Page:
It's not your imagination. Spring is arriving earlier and fall, somewhat laterat least if you live above 40 degrees north latitude, the line that intersects New York, Madrid and Bejing. A recent analysis of two decades of satellite data confirms that the growing season in the northern hemisphere is getting longer and plant life is becoming more lush as well. Scientists from Boston University and NASA's Goddard Space Flight Center will publish the study in the September 16th issue of Geophysical Research Letters.
The scientists believe the change may stem from rising greenhouse gases in the atmosphere and resulting higher temperatures. "When we looked at temperature and satellite vegetation data, we saw that year-to-year changes in growth and duration of the growing season of northern vegetation are tightly linked to year-to-year changes in temperature," Liming Zhou of Boston University says. For temperature records, the team used the Global Historical Climate Network, developed by Goddard researcher James Hansen using data from several thousand meteorological stations around the world.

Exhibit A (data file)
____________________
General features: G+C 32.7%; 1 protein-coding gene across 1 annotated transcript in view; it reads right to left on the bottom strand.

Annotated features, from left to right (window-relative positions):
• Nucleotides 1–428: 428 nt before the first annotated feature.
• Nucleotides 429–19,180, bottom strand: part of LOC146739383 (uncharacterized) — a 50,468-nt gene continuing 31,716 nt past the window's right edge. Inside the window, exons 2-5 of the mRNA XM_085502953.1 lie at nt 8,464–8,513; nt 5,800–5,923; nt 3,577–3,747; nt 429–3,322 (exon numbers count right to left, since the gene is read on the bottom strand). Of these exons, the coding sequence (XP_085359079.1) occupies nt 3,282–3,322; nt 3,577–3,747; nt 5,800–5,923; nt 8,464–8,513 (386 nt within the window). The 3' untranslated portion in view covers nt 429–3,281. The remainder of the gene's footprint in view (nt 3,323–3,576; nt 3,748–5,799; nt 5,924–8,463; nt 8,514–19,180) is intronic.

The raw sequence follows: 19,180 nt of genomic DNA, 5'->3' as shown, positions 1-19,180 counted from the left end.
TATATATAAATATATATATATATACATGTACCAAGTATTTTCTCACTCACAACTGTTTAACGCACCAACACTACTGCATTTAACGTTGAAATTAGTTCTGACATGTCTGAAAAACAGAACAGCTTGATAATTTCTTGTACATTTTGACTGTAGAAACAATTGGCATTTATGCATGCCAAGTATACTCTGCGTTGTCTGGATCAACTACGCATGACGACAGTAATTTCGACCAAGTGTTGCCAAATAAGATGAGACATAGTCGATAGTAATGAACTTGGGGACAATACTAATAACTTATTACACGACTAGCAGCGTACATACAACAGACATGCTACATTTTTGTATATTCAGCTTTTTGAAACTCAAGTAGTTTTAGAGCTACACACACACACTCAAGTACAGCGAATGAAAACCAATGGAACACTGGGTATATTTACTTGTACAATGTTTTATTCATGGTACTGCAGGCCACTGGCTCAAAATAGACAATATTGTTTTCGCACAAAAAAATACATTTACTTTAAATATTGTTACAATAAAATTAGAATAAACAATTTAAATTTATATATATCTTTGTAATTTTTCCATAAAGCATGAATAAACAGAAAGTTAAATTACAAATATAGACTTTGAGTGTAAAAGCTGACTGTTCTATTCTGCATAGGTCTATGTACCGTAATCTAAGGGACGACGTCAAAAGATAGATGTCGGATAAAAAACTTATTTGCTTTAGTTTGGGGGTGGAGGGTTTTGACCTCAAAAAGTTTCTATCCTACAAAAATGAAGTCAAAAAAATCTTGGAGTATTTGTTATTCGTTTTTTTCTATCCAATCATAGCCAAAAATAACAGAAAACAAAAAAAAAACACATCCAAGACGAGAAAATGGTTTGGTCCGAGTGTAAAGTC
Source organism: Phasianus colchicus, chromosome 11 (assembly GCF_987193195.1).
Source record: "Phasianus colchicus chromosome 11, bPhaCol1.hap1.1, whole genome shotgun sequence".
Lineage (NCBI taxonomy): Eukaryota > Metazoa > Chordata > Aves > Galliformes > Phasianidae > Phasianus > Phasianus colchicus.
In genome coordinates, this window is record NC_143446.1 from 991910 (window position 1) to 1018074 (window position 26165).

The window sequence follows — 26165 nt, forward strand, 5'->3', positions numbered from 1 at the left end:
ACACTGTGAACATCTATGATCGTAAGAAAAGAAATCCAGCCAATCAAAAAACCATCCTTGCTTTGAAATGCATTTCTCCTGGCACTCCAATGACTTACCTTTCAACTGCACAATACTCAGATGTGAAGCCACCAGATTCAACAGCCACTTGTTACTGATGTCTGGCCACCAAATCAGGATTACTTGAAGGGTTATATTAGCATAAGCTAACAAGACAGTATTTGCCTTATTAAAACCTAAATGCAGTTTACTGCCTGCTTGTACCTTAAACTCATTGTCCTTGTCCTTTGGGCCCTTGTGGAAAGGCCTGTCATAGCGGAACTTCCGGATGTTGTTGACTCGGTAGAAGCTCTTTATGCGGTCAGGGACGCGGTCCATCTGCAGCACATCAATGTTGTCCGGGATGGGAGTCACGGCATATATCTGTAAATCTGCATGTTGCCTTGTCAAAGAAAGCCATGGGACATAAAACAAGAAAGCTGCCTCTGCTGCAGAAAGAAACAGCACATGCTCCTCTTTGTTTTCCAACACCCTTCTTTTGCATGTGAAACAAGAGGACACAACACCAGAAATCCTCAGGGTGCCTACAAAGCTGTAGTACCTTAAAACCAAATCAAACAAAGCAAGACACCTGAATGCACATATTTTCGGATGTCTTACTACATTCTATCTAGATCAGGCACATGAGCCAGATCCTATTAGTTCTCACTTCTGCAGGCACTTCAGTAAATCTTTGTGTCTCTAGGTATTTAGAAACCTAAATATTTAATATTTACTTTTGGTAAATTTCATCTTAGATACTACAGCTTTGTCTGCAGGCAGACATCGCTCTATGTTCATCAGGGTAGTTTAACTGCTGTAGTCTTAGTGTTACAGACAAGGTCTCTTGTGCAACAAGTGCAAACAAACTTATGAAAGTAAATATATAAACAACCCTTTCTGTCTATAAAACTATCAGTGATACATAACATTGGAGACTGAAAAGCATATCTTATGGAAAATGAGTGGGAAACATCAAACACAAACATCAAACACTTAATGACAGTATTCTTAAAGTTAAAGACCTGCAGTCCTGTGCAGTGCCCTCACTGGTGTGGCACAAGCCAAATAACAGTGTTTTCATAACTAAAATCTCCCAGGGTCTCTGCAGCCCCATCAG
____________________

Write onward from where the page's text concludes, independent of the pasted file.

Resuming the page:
Of interest, the satellite pictures revealed a difference between Northern America and Eurasia: the greening trend is more pronounced to the east, particularly throughout the forests and woodlands in central Europe, Siberia and far-east Russia (see image). In the U.S., the most dramatic changes appeared in the eastern forests and grasslands of the upper midwest. In keeping, the researchers found that since 1982 the growing season in Eurasia has gained nearly 18 days, whereas it has extended by only 12 days in the U.S..
"This is an important finding because of possible implications to the global carbon cycle," Ranga Myneni of Boston University notes. "However, more research is needed to determine how much carbon is being absorbed, and how much longer it will continue."